With the number of books, movies, and religions on the topic, it’s pretty safe to say that humans are basically obsessed with the idea of immortality. This might be connected to the fact that as we age, we essentially start to fall apart. Everything from our skin elasticity to vital organs begin to fail as we grow old. This is true for many other animals, but not all of them. Some organisms are able to live and reproduce for centuries on end with no diminished quality of life. How this phenomenon relates to overall lifespan is explained by lead author Owen Jones from the University of Southern Denmark in Nature.
For the study, 46 different species including 23 vertebrates, 10 invertebrates, 12 plants, and 1 algae were compared. The fertility and mortality patterns were examined, and conventional wisdom said that longer lives should lead to senescence; the physical decline experienced during aging.
The researchers found that there actually wasn’t a link. The organisms that experienced the greatest levels of senescence weren’t any more or less likely to have long lives. Among those that do not exhibit much senescence, lifespan length was fairly evenly split as well.
They did find, however, that mammals experience the most senescence with plants on the opposite end, hardly experiencing any ill effects from aging. The birds and invertebrates were evenly distributed between the two extremes. Because there is no predictable link between life span and senescence, this research challenges current evolutionary theories that state that senescence is to be expected because certain genetic diseases (like Huntington’s) don’t appear until later in life, after the organism has given birth. This is how potentially deleterious alleles and mutations are able to persist over time and evade natural selection.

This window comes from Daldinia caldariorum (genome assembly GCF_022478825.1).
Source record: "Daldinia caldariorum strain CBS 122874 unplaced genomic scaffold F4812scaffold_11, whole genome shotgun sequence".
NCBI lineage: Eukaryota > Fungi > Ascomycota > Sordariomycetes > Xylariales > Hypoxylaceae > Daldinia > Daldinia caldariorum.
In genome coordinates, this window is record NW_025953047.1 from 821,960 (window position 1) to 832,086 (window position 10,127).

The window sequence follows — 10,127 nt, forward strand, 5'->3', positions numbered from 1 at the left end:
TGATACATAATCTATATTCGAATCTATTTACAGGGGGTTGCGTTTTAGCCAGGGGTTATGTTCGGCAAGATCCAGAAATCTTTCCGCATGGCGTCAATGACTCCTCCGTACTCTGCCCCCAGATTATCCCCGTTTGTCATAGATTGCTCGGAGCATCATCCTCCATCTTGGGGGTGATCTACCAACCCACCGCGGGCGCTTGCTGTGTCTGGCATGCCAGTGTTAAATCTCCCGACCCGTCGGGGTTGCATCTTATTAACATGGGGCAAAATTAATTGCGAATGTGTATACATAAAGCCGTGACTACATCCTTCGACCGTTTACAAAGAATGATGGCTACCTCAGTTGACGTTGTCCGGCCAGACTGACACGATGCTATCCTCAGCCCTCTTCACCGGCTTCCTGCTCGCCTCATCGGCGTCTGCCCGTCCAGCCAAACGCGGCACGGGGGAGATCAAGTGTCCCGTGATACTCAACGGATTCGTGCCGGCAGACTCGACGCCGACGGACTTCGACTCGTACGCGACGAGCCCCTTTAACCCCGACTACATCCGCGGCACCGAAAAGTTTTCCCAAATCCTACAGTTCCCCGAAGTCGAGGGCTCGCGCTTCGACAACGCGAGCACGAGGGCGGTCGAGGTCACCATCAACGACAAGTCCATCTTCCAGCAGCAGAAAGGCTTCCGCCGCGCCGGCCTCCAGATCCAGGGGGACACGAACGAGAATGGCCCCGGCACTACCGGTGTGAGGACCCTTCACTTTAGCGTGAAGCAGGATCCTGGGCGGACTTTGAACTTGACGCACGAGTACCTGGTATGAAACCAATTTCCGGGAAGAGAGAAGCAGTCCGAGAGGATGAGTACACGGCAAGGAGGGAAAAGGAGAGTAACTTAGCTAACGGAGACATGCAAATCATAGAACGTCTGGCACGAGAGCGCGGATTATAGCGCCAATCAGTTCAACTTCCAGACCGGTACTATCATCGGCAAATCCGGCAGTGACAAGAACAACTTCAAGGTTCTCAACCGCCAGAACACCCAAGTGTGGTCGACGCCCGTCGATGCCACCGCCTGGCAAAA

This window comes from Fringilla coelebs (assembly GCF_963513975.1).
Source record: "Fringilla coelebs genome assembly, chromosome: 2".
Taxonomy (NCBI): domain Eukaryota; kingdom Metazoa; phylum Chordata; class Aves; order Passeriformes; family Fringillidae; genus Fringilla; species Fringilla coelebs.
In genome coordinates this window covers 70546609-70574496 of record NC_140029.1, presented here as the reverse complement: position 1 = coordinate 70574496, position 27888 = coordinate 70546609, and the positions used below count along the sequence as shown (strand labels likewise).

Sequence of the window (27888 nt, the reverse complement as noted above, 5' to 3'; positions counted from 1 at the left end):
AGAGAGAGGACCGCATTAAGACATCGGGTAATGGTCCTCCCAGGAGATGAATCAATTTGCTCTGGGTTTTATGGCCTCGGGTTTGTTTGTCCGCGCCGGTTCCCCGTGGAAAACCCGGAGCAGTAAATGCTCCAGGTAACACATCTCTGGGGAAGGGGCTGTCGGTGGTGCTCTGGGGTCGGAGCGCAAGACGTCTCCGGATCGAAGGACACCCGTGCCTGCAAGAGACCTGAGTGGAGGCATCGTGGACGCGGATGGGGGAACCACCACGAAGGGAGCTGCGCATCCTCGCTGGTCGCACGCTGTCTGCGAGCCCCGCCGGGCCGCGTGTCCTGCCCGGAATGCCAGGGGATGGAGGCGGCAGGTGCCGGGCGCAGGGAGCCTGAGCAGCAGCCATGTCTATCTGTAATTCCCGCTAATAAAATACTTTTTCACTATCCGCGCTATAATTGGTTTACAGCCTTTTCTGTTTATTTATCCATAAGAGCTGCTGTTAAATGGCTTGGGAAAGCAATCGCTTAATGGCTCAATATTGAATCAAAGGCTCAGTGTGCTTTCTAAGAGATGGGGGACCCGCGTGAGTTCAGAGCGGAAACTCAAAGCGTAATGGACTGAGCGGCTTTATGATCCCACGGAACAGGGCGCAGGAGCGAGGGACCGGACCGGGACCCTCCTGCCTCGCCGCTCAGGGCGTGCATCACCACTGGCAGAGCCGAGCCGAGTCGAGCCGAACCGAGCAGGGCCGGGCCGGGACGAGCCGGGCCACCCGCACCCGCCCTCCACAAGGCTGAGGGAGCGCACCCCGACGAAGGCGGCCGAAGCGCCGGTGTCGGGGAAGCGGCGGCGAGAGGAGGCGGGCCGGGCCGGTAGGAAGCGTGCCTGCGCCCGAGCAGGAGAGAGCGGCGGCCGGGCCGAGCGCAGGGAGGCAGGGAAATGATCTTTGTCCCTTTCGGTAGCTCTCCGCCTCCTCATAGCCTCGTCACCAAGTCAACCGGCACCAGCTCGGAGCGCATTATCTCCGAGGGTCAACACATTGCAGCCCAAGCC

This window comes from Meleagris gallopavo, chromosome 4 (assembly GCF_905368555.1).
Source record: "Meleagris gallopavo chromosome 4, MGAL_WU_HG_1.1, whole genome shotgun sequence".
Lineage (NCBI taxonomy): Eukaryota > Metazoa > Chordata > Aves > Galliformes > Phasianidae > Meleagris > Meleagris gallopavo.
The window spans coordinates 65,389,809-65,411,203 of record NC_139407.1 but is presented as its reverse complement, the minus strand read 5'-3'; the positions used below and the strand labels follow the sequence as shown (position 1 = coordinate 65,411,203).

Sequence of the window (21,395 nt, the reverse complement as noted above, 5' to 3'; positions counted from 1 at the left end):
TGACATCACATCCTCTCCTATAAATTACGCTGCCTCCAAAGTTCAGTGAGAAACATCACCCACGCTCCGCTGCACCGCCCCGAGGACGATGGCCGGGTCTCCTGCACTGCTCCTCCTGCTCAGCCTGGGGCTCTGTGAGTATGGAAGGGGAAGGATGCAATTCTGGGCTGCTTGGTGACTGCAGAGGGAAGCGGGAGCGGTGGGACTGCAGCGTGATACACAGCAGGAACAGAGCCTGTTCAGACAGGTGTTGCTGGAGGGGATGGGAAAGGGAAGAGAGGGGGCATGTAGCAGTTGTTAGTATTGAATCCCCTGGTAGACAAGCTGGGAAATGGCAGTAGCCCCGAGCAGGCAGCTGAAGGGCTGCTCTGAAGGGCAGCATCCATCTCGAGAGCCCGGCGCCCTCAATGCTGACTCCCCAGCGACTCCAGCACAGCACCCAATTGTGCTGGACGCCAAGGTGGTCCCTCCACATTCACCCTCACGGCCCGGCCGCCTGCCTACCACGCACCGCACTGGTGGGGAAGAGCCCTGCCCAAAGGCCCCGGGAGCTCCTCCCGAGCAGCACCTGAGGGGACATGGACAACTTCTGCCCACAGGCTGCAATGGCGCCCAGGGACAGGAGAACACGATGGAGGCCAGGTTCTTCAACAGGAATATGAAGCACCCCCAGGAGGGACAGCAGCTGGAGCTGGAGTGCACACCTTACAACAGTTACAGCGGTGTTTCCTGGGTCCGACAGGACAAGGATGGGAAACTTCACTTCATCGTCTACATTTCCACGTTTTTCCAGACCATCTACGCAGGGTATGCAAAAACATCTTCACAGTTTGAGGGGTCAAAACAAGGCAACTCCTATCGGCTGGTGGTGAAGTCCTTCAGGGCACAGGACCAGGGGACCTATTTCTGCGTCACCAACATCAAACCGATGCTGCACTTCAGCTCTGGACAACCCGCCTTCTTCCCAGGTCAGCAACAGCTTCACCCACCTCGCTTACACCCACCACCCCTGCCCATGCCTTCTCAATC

Not everyone is convinced that this research throws a wrench in current theories just yet. The study mostly used lab animals, which do not face the same struggles as wild animals. Without understanding how these life cycles take place in the actual environment when dealing with issues like predators, diseases, and starvation, it is hard to make these conclusions. When using data from field studies, the cause of death was not always made clear, which questions the results of the study. The authors of the article defend their conclusion, claiming that organisms that hadn’t been affected by senescence would be better able to avoid those environmental pitfalls.
While this paper does present an interesting perspective that aging is not experienced equally by all organisms, more research will probably be required before environmental biologists seriously look at revising existing theories.